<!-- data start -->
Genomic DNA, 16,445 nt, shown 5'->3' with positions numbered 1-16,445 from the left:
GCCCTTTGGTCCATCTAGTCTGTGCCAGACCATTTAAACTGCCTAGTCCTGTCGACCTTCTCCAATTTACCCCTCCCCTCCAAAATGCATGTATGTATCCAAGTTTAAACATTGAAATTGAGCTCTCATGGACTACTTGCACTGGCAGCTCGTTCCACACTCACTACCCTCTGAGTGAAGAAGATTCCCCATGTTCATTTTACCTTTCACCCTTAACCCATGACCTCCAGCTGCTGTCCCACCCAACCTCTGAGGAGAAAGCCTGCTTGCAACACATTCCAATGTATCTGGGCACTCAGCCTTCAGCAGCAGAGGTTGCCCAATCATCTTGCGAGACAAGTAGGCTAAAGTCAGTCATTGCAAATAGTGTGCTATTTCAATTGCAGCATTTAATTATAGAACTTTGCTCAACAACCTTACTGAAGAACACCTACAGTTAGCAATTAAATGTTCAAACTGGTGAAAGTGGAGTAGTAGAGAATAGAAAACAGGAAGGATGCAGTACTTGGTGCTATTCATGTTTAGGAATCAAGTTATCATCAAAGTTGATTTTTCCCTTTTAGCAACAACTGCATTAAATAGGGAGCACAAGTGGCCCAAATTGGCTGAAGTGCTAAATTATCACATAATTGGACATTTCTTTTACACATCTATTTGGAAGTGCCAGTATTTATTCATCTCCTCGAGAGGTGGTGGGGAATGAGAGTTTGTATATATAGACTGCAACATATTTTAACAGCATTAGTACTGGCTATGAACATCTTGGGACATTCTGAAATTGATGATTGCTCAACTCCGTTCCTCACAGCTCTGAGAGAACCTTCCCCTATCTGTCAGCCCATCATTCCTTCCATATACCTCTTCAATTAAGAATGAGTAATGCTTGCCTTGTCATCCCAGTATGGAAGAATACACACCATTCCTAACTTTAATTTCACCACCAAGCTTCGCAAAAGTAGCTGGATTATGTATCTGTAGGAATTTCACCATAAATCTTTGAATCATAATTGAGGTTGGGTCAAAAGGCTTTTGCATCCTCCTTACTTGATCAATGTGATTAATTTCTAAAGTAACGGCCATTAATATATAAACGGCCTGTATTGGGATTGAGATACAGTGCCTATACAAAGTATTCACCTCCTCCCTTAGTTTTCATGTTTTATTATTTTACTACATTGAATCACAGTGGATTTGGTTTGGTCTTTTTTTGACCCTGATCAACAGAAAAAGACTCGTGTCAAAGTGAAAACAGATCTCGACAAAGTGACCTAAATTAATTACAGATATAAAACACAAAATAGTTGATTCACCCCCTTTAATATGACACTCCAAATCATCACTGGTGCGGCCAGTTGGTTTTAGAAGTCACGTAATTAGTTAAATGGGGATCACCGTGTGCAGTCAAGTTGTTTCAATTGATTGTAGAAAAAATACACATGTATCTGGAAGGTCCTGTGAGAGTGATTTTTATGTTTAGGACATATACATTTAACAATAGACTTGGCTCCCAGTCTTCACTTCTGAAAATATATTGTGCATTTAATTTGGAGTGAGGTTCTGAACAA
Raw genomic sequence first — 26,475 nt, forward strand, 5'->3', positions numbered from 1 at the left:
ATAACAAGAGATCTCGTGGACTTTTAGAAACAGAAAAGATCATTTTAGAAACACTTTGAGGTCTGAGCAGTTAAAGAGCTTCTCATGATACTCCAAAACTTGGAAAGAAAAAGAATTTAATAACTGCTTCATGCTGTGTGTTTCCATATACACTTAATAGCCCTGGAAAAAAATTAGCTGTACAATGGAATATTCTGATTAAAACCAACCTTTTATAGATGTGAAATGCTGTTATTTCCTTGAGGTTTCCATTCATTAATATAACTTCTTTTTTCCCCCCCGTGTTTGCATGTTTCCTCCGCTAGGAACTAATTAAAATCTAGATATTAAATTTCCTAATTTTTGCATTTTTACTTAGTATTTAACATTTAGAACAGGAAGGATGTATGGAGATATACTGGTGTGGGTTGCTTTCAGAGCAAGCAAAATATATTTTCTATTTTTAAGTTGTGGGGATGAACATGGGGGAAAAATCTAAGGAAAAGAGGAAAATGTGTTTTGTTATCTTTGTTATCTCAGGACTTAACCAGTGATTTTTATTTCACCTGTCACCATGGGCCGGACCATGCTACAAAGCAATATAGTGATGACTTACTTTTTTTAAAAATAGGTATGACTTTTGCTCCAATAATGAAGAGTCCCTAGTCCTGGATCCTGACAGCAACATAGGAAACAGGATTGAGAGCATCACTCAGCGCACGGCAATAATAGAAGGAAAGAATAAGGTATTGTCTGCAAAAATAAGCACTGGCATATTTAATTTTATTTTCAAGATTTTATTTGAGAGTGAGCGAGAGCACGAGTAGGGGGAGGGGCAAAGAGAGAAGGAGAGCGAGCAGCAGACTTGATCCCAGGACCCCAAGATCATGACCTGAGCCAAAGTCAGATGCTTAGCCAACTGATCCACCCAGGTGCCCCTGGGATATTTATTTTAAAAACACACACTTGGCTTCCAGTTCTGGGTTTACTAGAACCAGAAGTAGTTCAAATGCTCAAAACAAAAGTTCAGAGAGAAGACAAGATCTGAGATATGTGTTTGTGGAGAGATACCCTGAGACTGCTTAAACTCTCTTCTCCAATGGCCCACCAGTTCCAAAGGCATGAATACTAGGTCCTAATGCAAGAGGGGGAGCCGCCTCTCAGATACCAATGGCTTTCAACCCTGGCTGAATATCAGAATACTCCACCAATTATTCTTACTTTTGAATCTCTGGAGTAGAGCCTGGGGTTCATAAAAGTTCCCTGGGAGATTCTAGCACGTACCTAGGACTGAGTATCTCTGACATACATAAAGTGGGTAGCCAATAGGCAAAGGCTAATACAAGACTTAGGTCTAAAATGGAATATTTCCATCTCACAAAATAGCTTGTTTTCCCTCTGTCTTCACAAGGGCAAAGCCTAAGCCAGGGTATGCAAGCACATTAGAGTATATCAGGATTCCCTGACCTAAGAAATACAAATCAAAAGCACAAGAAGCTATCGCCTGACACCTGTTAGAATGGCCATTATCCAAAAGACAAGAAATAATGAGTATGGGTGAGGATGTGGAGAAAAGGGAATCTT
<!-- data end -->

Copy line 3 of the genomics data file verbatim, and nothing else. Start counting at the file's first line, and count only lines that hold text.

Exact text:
Raw genomic sequence first — 26,475 nt, forward strand, 5'->3', positions numbered from 1 at the left: